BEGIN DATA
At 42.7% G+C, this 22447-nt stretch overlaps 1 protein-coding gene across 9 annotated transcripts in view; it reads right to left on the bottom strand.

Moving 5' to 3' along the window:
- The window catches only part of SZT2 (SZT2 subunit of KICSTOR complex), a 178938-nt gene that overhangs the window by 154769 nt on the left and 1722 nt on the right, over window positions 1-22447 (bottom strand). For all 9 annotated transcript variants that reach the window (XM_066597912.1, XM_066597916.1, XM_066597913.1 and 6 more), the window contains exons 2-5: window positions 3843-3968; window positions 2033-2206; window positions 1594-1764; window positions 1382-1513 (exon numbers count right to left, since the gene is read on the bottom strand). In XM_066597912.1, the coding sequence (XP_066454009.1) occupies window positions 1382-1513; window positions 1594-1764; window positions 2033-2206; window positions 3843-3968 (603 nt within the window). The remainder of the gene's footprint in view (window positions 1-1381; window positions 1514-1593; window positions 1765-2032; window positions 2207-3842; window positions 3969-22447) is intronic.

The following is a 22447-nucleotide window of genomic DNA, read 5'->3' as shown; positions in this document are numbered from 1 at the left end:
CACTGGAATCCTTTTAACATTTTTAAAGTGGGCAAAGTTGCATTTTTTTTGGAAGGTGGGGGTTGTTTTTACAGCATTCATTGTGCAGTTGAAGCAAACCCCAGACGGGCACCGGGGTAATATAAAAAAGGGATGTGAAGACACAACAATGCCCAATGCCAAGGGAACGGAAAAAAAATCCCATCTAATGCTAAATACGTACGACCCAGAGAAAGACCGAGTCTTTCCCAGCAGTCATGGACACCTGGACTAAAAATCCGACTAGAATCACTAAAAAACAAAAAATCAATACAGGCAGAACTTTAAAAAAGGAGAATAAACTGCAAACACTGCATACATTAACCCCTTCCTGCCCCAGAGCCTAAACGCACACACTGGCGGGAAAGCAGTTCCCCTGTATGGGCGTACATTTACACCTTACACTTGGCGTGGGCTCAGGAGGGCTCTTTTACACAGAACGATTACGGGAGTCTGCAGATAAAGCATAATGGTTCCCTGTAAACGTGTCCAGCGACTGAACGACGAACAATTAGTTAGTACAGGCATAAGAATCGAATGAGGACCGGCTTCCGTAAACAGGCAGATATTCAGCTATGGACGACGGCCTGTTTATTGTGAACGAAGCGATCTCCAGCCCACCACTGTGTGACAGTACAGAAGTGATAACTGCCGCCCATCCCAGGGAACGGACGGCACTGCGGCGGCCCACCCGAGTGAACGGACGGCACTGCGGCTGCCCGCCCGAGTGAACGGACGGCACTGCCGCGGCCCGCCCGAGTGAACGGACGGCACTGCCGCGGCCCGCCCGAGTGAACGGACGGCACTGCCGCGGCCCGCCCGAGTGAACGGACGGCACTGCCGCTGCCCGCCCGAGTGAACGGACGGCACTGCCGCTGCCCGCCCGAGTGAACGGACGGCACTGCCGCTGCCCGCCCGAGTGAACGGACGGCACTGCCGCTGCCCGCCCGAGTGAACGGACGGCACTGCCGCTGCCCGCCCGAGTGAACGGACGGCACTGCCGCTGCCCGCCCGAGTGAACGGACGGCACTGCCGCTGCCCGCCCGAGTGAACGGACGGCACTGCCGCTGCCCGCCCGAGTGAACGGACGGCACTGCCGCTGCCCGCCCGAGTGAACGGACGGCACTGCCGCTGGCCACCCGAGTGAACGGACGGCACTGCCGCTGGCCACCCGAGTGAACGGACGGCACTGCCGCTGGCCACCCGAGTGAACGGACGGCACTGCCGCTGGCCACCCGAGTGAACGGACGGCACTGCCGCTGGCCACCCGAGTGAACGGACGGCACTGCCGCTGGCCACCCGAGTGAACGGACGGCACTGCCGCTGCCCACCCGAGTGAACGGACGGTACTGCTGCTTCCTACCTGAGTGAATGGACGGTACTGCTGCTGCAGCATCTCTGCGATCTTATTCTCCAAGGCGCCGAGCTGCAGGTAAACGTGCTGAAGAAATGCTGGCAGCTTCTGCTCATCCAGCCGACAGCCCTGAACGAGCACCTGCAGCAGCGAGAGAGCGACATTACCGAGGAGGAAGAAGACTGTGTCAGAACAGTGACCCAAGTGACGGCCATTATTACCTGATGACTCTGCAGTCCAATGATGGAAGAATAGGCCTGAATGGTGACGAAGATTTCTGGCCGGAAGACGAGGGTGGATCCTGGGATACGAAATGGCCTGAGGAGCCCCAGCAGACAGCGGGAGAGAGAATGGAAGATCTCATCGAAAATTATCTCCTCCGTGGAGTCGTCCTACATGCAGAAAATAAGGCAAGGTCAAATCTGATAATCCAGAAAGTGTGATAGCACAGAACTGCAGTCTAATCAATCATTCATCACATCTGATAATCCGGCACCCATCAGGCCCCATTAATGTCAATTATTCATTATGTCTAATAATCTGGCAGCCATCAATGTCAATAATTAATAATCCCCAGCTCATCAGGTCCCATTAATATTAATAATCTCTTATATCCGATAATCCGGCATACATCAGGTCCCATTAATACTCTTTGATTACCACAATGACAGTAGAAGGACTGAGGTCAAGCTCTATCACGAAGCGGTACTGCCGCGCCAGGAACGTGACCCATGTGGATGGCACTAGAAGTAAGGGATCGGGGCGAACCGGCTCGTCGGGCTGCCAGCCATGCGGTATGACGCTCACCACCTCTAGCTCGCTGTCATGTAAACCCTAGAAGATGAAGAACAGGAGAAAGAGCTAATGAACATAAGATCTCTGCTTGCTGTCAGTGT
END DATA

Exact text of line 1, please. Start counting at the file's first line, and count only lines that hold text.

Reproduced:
At 42.7% G+C, this 22447-nt stretch overlaps 1 protein-coding gene across 9 annotated transcripts in view; it reads right to left on the bottom strand.